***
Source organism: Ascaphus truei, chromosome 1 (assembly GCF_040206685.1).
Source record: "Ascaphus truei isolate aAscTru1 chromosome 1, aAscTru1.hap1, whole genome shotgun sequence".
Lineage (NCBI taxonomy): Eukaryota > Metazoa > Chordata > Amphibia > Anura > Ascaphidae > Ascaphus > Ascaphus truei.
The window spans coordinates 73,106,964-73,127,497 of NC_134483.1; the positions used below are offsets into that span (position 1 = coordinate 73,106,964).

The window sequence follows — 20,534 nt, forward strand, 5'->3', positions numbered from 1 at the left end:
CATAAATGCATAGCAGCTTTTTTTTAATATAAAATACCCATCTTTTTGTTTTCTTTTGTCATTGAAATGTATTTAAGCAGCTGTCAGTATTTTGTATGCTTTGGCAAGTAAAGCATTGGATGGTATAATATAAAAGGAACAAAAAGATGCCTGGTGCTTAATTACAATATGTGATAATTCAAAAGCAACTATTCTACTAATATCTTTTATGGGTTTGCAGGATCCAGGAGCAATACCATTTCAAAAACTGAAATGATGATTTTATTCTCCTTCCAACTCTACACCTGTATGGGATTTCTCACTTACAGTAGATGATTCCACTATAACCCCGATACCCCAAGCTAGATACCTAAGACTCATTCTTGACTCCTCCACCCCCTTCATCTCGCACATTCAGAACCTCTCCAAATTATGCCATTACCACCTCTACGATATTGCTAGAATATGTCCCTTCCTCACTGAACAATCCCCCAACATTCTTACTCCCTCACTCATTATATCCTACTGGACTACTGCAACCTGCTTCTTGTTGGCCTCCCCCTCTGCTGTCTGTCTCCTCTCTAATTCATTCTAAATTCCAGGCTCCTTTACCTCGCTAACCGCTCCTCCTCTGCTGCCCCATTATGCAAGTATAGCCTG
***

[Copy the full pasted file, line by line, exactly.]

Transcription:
Source organism: Ascaphus truei, chromosome 1 (assembly GCF_040206685.1).
Source record: "Ascaphus truei isolate aAscTru1 chromosome 1, aAscTru1.hap1, whole genome shotgun sequence".
Lineage (NCBI taxonomy): Eukaryota > Metazoa > Chordata > Amphibia > Anura > Ascaphidae > Ascaphus > Ascaphus truei.
The window spans coordinates 73,106,964-73,127,497 of NC_134483.1; the positions used below are offsets into that span (position 1 = coordinate 73,106,964).

The window sequence follows — 20,534 nt, forward strand, 5'->3', positions numbered from 1 at the left end:
CATAAATGCATAGCAGCTTTTTTTTAATATAAAATACCCATCTTTTTGTTTTCTTTTGTCATTGAAATGTATTTAAGCAGCTGTCAGTATTTTGTATGCTTTGGCAAGTAAAGCATTGGATGGTATAATATAAAAGGAACAAAAAGATGCCTGGTGCTTAATTACAATATGTGATAATTCAAAAGCAACTATTCTACTAATATCTTTTATGGGTTTGCAGGATCCAGGAGCAATACCATTTCAAAAACTGAAATGATGATTTTATTCTCCTTCCAACTCTACACCTGTATGGGATTTCTCACTTACAGTAGATGATTCCACTATAACCCCGATACCCCAAGCTAGATACCTAAGACTCATTCTTGACTCCTCCACCCCCTTCATCTCGCACATTCAGAACCTCTCCAAATTATGCCATTACCACCTCTACGATATTGCTAGAATATGTCCCTTCCTCACTGAACAATCCCCCAACATTCTTACTCCCTCACTCATTATATCCTACTGGACTACTGCAACCTGCTTCTTGTTGGCCTCCCCCTCTGCTGTCTGTCTCCTCTCTAATTCATTCTAAATTCCAGGCTCCTTTACCTCGCTAACCGCTCCTCCTCTGCTGCCCCATTATGCAAGTATAGCCTG